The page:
Saturday, December 8
Breakfast with the Grinch 9 a.m.
For a memorable holiday breakfast, bring your kids to eat along with the holiday character, The Grinch. Souris’ Saloon, 537 York Road/Towson Circle. $5 Children $10 Adults
Holiday Movie & Santa's Workshop 9:30 – 11:30 a.m. (free)
Kids can shop for holiday gifts at Santa’s Workshop where gifts are priced from $1 to $2. At 10:30 am, enjoy watching The Grinch together. 1 E. Joppa Road/Towson Circle.
Benjamin Banneker Planetarium Show – “Christmas Story” 10 a.m. (free)
The Christmas Story displays the sky from Bethlehem around the time of Jesus’ birth and presents possibilities about what astronomical events could have been a Christmas star. D Building, D-003, CCBC Catonsville, 800 S. Rolling Road.
Music Forum at CCBC Essex – CCBC Chamber Singers 7:30 p.m. (free)
This select choral ensemble, under the direction of CCBC faculty member Monica Otal, will present diverse music of the holiday season, including excerpts from Saint-Saens Christmas Oratorio. E Building Recital Hall, CCBC Essex, 7201 Rossville Blvd.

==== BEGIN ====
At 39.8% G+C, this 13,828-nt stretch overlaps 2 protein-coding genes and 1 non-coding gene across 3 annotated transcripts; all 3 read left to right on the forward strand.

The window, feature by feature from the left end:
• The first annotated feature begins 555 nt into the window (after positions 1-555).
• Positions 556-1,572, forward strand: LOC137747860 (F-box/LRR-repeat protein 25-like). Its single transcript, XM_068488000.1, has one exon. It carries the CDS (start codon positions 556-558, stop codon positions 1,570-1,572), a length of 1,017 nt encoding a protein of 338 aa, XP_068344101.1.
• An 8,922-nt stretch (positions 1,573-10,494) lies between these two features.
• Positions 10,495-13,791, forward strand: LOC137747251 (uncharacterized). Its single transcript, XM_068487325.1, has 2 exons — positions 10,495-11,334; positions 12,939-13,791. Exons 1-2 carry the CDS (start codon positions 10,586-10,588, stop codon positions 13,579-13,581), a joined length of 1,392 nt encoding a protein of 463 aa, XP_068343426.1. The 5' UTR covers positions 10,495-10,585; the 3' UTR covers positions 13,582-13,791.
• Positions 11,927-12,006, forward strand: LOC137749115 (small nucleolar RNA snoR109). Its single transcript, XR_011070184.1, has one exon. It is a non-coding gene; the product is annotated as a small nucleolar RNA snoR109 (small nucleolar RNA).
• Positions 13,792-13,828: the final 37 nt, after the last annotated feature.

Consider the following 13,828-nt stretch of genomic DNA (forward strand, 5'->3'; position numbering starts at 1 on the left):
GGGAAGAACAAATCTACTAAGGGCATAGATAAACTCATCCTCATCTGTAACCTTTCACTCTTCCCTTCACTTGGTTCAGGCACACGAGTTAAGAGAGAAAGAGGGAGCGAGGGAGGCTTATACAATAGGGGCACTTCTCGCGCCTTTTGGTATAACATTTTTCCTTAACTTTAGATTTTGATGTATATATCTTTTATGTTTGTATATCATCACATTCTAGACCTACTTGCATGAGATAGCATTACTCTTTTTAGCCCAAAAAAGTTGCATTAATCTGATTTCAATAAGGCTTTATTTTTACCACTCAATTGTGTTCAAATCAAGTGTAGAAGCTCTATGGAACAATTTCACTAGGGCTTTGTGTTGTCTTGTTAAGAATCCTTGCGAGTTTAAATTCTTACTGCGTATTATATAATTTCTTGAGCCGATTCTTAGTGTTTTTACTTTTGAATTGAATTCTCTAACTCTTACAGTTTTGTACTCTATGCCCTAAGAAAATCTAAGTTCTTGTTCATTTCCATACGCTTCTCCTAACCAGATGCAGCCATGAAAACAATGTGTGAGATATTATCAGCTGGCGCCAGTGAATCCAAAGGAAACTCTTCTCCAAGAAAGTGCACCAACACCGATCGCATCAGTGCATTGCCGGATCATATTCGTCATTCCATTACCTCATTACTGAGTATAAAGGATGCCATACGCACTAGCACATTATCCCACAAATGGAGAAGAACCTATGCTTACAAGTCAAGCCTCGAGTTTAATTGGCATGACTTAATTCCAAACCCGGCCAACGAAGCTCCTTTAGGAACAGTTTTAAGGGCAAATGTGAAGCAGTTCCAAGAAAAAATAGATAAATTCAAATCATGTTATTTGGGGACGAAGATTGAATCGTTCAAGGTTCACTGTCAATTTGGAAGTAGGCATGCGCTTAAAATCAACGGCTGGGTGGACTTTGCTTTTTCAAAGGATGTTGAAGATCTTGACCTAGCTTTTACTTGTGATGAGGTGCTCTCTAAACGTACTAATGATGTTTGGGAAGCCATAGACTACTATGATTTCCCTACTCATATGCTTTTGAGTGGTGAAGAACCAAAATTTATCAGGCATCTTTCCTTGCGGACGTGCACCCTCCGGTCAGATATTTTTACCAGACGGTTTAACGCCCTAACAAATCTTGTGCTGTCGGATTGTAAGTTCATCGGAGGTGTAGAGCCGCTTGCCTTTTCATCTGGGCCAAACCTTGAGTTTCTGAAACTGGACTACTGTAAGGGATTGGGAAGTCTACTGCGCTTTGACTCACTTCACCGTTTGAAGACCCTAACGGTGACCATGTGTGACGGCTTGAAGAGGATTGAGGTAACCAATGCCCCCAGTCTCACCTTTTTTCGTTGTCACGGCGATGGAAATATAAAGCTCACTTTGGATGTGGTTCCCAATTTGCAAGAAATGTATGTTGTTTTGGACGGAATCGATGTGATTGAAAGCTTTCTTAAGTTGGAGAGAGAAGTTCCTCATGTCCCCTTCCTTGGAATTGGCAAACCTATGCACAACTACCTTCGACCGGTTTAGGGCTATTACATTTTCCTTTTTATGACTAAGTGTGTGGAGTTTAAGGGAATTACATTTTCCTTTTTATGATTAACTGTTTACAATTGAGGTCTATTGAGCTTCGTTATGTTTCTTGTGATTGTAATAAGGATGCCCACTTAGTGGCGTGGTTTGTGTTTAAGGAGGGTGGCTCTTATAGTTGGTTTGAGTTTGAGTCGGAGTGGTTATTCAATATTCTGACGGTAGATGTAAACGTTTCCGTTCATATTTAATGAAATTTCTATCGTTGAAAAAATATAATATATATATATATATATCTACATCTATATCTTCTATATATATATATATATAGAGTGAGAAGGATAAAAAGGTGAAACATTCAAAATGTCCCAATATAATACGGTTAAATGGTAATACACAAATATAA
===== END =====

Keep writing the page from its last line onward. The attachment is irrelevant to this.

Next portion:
Friday, December 14
Street Performers 6-9 p.m. (free)
Enjoy a variety of street performers located throughout Downtown Towson as you shop for the holidays, eat and celebrate in one of the many locally owned restaurants!
Saturday, December 15
Breakfast with Frosty 9 a.m.
For a memorable holiday breakfast, bring your kids to eat along with Frosty the Snowman. Strapazza, 12 W. Allegheny Ave. $5 Children $10 Adults
Holiday Movie & Santa's Workshop 9:30 – 11:30 a.m. (free)